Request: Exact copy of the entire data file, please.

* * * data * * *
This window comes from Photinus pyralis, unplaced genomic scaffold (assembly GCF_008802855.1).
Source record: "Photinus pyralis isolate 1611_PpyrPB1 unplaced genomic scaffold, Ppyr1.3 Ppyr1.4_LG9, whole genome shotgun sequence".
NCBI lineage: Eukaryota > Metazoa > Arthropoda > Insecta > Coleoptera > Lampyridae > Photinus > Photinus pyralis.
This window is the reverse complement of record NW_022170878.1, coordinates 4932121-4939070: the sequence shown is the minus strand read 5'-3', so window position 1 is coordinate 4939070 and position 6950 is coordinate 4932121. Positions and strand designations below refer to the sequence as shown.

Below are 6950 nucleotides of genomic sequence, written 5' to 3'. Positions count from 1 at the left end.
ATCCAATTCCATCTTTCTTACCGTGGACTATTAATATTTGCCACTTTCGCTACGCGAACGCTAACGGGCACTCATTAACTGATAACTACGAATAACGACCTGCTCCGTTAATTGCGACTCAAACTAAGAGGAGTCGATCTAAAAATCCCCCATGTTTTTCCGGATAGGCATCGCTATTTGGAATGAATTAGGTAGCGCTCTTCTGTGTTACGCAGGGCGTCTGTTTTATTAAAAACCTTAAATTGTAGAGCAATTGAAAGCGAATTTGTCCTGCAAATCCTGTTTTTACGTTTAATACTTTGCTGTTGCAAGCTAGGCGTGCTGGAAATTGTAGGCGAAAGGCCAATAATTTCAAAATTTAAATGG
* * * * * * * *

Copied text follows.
This window comes from Photinus pyralis, unplaced genomic scaffold (assembly GCF_008802855.1).
Source record: "Photinus pyralis isolate 1611_PpyrPB1 unplaced genomic scaffold, Ppyr1.3 Ppyr1.4_LG9, whole genome shotgun sequence".
NCBI lineage: Eukaryota > Metazoa > Arthropoda > Insecta > Coleoptera > Lampyridae > Photinus > Photinus pyralis.
This window is the reverse complement of record NW_022170878.1, coordinates 4932121-4939070: the sequence shown is the minus strand read 5'-3', so window position 1 is coordinate 4939070 and position 6950 is coordinate 4932121. Positions and strand designations below refer to the sequence as shown.

Below are 6950 nucleotides of genomic sequence, written 5' to 3'. Positions count from 1 at the left end.
ATCCAATTCCATCTTTCTTACCGTGGACTATTAATATTTGCCACTTTCGCTACGCGAACGCTAACGGGCACTCATTAACTGATAACTACGAATAACGACCTGCTCCGTTAATTGCGACTCAAACTAAGAGGAGTCGATCTAAAAATCCCCCATGTTTTTCCGGATAGGCATCGCTATTTGGAATGAATTAGGTAGCGCTCTTCTGTGTTACGCAGGGCGTCTGTTTTATTAAAAACCTTAAATTGTAGAGCAATTGAAAGCGAATTTGTCCTGCAAATCCTGTTTTTACGTTTAATACTTTGCTGTTGCAAGCTAGGCGTGCTGGAAATTGTAGGCGAAAGGCCAATAATTTCAAAATTTAAATGG